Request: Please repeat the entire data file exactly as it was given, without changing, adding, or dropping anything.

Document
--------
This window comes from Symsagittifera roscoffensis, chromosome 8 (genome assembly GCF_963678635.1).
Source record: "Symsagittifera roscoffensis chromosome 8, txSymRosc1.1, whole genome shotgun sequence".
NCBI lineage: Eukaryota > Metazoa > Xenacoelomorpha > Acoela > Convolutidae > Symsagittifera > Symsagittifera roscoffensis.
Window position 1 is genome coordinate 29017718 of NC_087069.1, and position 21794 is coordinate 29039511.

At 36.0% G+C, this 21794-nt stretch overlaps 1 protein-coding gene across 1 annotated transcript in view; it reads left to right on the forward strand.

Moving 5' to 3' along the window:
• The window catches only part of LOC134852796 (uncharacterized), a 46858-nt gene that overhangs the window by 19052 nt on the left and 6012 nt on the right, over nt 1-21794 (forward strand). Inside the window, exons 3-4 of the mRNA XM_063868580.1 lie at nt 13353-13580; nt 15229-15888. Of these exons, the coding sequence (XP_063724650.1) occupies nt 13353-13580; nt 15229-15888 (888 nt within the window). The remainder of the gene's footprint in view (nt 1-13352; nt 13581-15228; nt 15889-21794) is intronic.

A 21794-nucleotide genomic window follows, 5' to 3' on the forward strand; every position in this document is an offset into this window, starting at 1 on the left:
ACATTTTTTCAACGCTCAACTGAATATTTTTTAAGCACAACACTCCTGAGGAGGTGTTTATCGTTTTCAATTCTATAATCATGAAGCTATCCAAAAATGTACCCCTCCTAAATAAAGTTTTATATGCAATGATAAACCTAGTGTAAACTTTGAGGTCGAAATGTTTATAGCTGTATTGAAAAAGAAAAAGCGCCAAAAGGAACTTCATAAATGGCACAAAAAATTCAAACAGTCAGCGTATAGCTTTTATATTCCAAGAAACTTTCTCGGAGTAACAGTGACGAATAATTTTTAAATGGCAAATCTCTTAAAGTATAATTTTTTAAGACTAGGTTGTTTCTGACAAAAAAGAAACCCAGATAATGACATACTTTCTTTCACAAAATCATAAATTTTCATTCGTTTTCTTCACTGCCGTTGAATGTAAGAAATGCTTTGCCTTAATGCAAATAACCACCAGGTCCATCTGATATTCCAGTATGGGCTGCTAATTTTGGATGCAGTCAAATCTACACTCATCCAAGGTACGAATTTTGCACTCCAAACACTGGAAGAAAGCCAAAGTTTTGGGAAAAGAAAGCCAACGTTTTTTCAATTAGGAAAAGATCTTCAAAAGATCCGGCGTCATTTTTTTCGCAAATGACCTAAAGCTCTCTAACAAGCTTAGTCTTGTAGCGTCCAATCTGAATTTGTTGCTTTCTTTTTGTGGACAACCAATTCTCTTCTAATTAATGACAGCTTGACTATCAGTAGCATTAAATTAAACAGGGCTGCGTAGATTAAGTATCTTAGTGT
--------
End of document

This window comes from Symsagittifera roscoffensis, chromosome 8 (genome assembly GCF_963678635.1).
Source record: "Symsagittifera roscoffensis chromosome 8, txSymRosc1.1, whole genome shotgun sequence".
NCBI lineage: Eukaryota > Metazoa > Xenacoelomorpha > Acoela > Convolutidae > Symsagittifera > Symsagittifera roscoffensis.
Window position 1 is genome coordinate 29017718 of NC_087069.1, and position 21794 is coordinate 29039511.

At 36.0% G+C, this 21794-nt stretch overlaps 1 protein-coding gene across 1 annotated transcript in view; it reads left to right on the forward strand.

Moving 5' to 3' along the window:
• The window catches only part of LOC134852796 (uncharacterized), a 46858-nt gene that overhangs the window by 19052 nt on the left and 6012 nt on the right, over nt 1-21794 (forward strand). Inside the window, exons 3-4 of the mRNA XM_063868580.1 lie at nt 13353-13580; nt 15229-15888. Of these exons, the coding sequence (XP_063724650.1) occupies nt 13353-13580; nt 15229-15888 (888 nt within the window). The remainder of the gene's footprint in view (nt 1-13352; nt 13581-15228; nt 15889-21794) is intronic.

A 21794-nucleotide genomic window follows, 5' to 3' on the forward strand; every position in this document is an offset into this window, starting at 1 on the left:
ACATTTTTTCAACGCTCAACTGAATATTTTTTAAGCACAACACTCCTGAGGAGGTGTTTATCGTTTTCAATTCTATAATCATGAAGCTATCCAAAAATGTACCCCTCCTAAATAAAGTTTTATATGCAATGATAAACCTAGTGTAAACTTTGAGGTCGAAATGTTTATAGCTGTATTGAAAAAGAAAAAGCGCCAAAAGGAACTTCATAAATGGCACAAAAAATTCAAACAGTCAGCGTATAGCTTTTATATTCCAAGAAACTTTCTCGGAGTAACAGTGACGAATAATTTTTAAATGGCAAATCTCTTAAAGTATAATTTTTTAAGACTAGGTTGTTTCTGACAAAAAAGAAACCCAGATAATGACATACTTTCTTTCACAAAATCATAAATTTTCATTCGTTTTCTTCACTGCCGTTGAATGTAAGAAATGCTTTGCCTTAATGCAAATAACCACCAGGTCCATCTGATATTCCAGTATGGGCTGCTAATTTTGGATGCAGTCAAATCTACACTCATCCAAGGTACGAATTTTGCACTCCAAACACTGGAAGAAAGCCAAAGTTTTGGGAAAAGAAAGCCAACGTTTTTTCAATTAGGAAAAGATCTTCAAAAGATCCGGCGTCATTTTTTTCGCAAATGACCTAAAGCTCTCTAACAAGCTTAGTCTTGTAGCGTCCAATCTGAATTTGTTGCTTTCTTTTTGTGGACAACCAATTCTCTTCTAATTAATGACAGCTTGACTATCAGTAGCATTAAATTAAACAGGGCTGCGTAGATTAAGTATCTTAGTGT